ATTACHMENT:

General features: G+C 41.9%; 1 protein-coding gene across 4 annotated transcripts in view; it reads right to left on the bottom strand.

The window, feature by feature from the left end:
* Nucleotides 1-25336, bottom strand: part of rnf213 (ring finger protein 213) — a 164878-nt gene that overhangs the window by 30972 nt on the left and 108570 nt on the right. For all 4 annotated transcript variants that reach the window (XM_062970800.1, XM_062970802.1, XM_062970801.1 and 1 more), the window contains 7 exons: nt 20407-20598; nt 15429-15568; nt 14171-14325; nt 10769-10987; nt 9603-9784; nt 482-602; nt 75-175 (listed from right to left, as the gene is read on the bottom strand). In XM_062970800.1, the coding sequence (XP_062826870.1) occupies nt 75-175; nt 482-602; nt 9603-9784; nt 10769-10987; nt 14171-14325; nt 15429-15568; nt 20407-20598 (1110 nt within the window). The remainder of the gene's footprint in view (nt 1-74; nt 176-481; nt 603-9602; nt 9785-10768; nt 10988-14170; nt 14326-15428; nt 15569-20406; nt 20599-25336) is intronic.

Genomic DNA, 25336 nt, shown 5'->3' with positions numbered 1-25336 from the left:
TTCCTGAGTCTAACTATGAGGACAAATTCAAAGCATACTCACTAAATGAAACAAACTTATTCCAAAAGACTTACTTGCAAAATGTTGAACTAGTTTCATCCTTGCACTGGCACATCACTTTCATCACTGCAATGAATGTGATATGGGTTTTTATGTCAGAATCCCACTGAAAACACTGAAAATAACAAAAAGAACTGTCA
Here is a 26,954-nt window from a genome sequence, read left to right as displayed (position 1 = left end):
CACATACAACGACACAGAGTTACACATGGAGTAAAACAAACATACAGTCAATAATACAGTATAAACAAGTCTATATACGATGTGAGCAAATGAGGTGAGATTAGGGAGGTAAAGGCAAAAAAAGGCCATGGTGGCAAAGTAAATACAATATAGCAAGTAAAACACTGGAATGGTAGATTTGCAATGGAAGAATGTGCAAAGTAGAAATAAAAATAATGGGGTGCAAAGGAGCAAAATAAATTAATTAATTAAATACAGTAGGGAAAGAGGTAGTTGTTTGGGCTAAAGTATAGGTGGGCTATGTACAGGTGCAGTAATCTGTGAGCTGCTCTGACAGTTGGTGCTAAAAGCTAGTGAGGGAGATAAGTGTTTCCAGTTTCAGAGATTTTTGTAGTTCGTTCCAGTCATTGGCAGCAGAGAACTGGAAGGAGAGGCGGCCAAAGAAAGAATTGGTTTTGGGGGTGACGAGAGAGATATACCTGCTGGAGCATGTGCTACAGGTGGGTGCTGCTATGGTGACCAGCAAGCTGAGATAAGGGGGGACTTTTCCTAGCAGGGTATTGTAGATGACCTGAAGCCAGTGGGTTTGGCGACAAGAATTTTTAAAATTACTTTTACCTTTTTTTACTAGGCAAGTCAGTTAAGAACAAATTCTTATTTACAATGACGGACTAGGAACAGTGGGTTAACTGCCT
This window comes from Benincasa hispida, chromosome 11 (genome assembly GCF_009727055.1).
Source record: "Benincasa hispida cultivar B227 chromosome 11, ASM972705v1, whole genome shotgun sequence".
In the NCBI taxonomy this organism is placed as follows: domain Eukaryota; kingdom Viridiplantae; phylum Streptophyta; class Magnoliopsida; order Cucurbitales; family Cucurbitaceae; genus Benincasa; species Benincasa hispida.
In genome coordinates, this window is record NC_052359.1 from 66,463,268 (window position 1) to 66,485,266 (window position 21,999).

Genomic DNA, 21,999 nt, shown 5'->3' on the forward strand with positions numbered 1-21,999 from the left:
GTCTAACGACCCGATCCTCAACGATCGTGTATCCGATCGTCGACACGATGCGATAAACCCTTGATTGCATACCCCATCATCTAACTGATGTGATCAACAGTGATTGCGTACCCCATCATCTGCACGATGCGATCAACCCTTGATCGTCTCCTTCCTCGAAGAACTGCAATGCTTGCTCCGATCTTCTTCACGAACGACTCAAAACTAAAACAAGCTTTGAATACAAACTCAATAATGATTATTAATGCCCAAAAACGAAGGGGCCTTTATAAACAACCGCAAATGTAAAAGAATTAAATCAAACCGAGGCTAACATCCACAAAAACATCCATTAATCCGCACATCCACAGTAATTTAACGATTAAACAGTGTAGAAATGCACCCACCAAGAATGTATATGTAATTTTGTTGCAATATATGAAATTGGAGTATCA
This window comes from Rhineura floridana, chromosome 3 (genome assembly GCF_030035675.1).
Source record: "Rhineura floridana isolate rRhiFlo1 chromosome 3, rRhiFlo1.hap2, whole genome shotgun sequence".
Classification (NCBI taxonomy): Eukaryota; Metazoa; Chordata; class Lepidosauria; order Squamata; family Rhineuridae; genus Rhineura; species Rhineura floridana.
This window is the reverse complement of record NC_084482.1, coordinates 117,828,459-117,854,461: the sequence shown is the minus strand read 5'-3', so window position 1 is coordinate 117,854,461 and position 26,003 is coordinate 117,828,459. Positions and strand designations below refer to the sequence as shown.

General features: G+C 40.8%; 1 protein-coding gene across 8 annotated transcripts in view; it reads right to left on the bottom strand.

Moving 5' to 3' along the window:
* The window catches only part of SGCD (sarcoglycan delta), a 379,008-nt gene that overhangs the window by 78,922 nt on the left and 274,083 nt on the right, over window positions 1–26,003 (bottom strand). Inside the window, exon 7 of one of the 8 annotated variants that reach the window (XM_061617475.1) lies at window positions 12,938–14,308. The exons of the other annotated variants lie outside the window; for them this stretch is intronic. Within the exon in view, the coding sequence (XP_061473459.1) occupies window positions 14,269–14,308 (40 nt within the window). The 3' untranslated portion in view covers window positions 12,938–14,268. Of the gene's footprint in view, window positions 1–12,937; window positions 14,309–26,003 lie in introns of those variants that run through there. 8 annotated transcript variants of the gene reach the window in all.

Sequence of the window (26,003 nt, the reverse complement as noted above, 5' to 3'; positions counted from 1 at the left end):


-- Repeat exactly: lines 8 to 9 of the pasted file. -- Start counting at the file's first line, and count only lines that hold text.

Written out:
This window comes from Benincasa hispida, chromosome 11 (genome assembly GCF_009727055.1).
Source record: "Benincasa hispida cultivar B227 chromosome 11, ASM972705v1, whole genome shotgun sequence".